The Art of Mindfulness
– By Sharon Ashton and Raksha Dave-Gates (Counselling Psychologists)
February habitually draws attention to love relationships. However, to carry the same focus and mindfulness about our relationships into the rest of the year can sometimes be challenging as people resume their busy and fast paced lifestyles. Our focus in this article is about the practice of mindfulness. Whether this mindfulness relates to mindful parenting, mindfulness in partner relationships, or personal and spiritual mindfulness, the goal is one and the same. Mindfulness is the practice of focused attention on present moments without expectations or judgments. That is, mindfulness is acceptance and openness to each passing moment such that you build compassion for yourself and empathy for others ¾ fundamental skills for healthy relationships!
So, how do you develop mindfulness? You can startinformally and become aware of moments of stillness. Stopping from your hecticpace does not have to be long. Only a minute or two is sufficient to nourishyour mind, body, and spirit. It might be a moment that you notice snow on thetrees while you wait in a traffic jam, it might be a moment you catch your childsmiling in playfulness, or it might be a moment you experience the gentle touchof a partner. These moments have no other purpose but to just “be”, toexperience, and absorb. The more you practice mindful meditation, you willnotice that your body feels rejuvenated, refreshed, and liberated. You willfeel more emotionally connected to the people and world around you. Yourthoughts will feel clearer and you will connect to your spirit and the spirit ofthose around you.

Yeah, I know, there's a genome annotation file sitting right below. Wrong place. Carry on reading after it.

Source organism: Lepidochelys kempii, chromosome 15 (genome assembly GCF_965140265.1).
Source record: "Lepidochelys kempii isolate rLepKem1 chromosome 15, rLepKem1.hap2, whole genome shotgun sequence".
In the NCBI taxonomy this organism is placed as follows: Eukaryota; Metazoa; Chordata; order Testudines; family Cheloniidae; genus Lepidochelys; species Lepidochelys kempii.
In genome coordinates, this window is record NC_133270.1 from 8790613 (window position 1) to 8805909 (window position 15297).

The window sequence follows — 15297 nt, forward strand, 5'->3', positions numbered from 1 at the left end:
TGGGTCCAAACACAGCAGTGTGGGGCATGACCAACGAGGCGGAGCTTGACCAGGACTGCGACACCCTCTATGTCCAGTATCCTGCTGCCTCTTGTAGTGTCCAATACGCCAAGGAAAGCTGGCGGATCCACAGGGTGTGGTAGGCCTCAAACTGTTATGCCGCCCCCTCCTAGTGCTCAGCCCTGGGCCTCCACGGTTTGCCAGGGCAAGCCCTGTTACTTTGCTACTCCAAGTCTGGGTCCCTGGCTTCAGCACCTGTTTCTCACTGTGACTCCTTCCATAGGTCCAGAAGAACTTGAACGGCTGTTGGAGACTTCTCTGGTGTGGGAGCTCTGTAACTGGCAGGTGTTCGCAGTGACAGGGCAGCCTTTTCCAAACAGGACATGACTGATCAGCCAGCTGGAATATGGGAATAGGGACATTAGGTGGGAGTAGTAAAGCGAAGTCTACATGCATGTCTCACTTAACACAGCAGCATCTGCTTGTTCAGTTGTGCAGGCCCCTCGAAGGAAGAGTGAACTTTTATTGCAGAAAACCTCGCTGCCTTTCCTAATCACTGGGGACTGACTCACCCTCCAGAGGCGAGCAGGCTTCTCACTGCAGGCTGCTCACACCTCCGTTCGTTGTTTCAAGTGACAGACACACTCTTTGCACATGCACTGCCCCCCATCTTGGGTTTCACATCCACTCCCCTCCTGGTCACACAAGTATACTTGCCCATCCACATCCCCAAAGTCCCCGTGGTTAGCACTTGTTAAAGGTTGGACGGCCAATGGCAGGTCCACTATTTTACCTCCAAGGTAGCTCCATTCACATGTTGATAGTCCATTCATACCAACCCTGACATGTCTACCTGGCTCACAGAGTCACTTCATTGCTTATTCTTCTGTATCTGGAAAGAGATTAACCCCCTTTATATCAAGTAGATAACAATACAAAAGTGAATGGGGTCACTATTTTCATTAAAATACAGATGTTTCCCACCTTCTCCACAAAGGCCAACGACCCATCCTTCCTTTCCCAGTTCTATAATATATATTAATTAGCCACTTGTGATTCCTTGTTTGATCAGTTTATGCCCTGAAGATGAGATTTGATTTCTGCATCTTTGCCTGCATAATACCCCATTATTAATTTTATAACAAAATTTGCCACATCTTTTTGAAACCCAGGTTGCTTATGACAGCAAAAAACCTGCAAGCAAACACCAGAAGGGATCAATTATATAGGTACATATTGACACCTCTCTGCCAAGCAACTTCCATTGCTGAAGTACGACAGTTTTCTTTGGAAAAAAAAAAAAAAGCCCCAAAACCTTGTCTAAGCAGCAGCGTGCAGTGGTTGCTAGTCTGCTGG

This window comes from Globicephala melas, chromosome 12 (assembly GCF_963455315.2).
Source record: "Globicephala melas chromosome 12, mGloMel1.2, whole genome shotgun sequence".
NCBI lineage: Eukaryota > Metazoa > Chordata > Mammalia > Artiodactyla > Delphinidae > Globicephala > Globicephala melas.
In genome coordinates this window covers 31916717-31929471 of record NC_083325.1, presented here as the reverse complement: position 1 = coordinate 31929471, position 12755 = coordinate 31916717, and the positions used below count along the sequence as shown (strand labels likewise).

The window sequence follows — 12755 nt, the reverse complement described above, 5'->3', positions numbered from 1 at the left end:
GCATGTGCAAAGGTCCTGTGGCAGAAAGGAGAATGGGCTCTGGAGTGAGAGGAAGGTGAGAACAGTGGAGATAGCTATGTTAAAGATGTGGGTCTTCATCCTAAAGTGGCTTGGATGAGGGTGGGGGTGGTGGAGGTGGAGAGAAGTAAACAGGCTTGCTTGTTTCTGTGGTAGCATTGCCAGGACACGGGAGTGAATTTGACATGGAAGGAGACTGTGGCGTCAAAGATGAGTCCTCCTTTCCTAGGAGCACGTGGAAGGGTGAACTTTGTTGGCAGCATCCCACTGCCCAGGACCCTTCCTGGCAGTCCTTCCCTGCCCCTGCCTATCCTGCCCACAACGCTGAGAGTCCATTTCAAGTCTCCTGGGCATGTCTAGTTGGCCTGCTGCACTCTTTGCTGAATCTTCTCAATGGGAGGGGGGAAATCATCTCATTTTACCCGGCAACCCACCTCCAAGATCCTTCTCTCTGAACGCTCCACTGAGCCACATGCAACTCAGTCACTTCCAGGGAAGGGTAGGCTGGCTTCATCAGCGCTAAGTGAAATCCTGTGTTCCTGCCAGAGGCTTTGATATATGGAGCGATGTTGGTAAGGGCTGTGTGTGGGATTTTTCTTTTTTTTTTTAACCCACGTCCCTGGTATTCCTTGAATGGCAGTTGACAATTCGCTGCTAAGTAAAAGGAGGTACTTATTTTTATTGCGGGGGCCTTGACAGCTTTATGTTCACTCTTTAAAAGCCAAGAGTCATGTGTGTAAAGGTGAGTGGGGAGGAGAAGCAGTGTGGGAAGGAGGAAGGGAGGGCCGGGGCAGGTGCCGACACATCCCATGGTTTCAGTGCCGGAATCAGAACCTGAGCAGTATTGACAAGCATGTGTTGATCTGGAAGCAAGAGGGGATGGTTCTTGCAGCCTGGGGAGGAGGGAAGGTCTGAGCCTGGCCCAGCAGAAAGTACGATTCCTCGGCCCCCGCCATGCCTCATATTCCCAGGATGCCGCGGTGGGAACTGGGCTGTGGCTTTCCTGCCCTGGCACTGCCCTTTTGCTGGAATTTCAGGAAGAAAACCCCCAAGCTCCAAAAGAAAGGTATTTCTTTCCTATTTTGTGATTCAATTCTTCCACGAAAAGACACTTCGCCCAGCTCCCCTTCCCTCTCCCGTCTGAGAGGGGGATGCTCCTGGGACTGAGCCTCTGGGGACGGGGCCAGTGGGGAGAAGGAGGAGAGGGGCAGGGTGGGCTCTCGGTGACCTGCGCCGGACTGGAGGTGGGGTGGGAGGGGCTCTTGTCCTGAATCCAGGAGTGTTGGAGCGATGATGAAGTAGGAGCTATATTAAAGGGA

You may even wish to integrate formal meditation into yourlifestyle. As you will already be aware of those moments of stillness, forformal meditation, you can create and expand the moments ofawareness. The following may guide you into your mindful meditation practice:
- Find a few quiet moments by yourself
- Lay down or sit in a comfortable position
- Be aware of your breath as it moves through your stomach, rising and falling. Or, be aware of your nose and the air that flows in and out. Do not force the breath but simply allow your breathing to flow naturally. You are simply an observer, aware, and in the experience.
- You will notice that your mind wanders to distractions of sounds, thoughts, feelings etc. Your mind is preoccupied and your attention wanders away from your breath. You may even wonder whether you are doing it “right” as it feels anything but relaxing. Remind yourself that it is fine, there is no “right” way you are supposed to feel, and that mindfulness is not equivalent to relaxation, although it can often be relaxing. Mindfulness is just being aware of how things actually are for you moment to moment. When your mind wanders from your breath, note where it is. For example, if your mind wanders to the tenseness in your shoulders, note the tension in your shoulders, no judgment and no expectations, simply that the tension is there. Once you have noted the moment in your mind, purposefully let go of it and come return to attention to your breath. You may do this many times, each time is success because you are noticing where your mind is drawn without having to judge, change, or suppress it.